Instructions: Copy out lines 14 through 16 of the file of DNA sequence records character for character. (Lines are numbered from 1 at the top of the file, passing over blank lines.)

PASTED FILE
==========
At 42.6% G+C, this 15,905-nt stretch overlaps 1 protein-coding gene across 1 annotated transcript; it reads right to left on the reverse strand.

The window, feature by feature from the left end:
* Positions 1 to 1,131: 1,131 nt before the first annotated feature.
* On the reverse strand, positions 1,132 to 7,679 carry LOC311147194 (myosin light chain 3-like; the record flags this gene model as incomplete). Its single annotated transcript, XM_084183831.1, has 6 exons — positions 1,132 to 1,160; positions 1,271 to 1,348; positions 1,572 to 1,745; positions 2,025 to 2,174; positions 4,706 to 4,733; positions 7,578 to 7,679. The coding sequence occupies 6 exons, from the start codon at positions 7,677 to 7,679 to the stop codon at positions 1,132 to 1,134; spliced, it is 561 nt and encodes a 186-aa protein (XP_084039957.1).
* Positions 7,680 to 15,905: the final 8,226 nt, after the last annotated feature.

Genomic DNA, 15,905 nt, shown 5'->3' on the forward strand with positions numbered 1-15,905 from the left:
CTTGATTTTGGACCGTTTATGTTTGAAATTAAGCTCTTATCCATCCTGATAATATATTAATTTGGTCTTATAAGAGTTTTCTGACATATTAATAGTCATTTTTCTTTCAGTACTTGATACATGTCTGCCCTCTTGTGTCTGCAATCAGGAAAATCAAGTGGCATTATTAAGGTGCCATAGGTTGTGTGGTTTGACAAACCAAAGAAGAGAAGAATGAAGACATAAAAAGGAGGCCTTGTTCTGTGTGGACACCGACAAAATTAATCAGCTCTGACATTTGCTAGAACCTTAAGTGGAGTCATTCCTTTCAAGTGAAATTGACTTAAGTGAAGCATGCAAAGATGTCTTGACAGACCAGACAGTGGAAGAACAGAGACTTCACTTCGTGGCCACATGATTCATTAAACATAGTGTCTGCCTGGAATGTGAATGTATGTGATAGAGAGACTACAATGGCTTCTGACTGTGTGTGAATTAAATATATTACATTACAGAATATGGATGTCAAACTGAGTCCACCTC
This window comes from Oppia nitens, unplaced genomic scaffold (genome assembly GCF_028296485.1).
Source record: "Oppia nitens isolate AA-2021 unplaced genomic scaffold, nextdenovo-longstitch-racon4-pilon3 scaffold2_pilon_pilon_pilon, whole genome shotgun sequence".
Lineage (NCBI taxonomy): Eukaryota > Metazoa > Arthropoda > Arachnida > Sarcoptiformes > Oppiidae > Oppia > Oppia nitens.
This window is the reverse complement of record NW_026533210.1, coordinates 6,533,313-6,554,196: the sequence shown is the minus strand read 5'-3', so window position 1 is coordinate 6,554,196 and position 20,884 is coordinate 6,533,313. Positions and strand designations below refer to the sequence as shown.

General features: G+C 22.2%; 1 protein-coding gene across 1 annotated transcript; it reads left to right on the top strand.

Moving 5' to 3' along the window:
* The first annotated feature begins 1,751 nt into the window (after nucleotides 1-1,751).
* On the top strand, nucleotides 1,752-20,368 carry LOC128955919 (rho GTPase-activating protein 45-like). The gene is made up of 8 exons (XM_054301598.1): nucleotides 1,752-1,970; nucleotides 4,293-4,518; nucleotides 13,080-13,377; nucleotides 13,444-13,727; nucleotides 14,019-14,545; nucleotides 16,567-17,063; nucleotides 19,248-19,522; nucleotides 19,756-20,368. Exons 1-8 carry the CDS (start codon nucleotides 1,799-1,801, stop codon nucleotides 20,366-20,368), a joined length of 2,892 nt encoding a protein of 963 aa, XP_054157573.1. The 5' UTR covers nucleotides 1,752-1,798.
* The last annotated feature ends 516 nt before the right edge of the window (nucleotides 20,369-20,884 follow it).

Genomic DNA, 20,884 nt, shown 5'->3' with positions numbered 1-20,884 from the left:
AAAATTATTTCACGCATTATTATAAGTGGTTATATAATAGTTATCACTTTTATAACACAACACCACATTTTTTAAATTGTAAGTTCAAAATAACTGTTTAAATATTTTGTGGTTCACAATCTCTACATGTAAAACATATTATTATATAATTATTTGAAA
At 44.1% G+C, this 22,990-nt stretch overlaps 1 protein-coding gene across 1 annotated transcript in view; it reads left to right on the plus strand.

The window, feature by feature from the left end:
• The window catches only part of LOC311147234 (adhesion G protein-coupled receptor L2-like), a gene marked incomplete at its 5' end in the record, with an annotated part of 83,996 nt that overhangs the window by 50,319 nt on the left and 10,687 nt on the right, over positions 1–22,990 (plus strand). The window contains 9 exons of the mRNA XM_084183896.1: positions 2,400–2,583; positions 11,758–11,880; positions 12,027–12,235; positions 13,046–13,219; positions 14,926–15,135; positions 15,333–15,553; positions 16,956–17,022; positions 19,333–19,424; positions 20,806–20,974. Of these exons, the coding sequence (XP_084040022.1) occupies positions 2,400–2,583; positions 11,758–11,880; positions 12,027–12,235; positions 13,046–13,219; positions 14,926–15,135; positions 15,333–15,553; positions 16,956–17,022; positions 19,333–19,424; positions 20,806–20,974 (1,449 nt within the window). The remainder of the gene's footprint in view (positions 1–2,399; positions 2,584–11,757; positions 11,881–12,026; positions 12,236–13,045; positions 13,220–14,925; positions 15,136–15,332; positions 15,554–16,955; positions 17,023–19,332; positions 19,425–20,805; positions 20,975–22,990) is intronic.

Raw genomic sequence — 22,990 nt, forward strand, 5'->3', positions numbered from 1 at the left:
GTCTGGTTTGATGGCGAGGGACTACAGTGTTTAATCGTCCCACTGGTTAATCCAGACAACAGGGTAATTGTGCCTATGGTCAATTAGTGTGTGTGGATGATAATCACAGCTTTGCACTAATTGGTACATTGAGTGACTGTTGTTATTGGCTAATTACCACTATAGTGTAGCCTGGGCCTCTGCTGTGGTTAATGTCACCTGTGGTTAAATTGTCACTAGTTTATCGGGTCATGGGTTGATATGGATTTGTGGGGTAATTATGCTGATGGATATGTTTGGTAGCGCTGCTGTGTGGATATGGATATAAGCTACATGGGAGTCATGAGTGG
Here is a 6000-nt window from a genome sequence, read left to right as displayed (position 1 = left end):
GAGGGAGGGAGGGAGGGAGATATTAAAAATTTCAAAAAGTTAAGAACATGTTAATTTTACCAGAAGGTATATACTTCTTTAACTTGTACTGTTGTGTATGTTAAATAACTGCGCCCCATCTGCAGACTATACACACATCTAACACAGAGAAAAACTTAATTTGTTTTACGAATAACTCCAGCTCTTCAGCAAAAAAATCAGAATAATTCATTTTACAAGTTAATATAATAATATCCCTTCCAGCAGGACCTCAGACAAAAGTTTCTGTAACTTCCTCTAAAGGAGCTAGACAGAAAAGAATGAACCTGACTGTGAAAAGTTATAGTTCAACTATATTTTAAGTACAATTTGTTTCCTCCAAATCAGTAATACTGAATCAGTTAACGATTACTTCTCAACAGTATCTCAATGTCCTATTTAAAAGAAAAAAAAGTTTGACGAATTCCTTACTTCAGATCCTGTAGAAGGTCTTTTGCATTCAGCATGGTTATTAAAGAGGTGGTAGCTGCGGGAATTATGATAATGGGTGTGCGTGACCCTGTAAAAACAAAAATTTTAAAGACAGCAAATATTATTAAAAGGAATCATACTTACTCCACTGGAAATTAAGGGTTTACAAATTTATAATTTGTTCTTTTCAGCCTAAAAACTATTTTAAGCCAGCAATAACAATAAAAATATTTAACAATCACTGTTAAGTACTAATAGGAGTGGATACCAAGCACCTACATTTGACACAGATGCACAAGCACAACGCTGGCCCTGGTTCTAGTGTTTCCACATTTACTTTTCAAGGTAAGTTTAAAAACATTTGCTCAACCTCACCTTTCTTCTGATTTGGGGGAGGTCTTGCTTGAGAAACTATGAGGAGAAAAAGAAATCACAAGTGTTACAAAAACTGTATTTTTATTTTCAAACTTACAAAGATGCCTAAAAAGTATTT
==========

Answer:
* The first annotated feature begins 1,751 nt into the window (after nucleotides 1-1,751).
* On the top strand, nucleotides 1,752-20,368 carry LOC128955919 (rho GTPase-activating protein 45-like). The gene is made up of 8 exons (XM_054301598.1): nucleotides 1,752-1,970; nucleotides 4,293-4,518; nucleotides 13,080-13,377; nucleotides 13,444-13,727; nucleotides 14,019-14,545; nucleotides 16,567-17,063; nucleotides 19,248-19,522; nucleotides 19,756-20,368. Exons 1-8 carry the CDS (start codon nucleotides 1,799-1,801, stop codon nucleotides 20,366-20,368), a joined length of 2,892 nt encoding a protein of 963 aa, XP_054157573.1. The 5' UTR covers nucleotides 1,752-1,798.
* The last annotated feature ends 516 nt before the right edge of the window (nucleotides 20,369-20,884 follow it).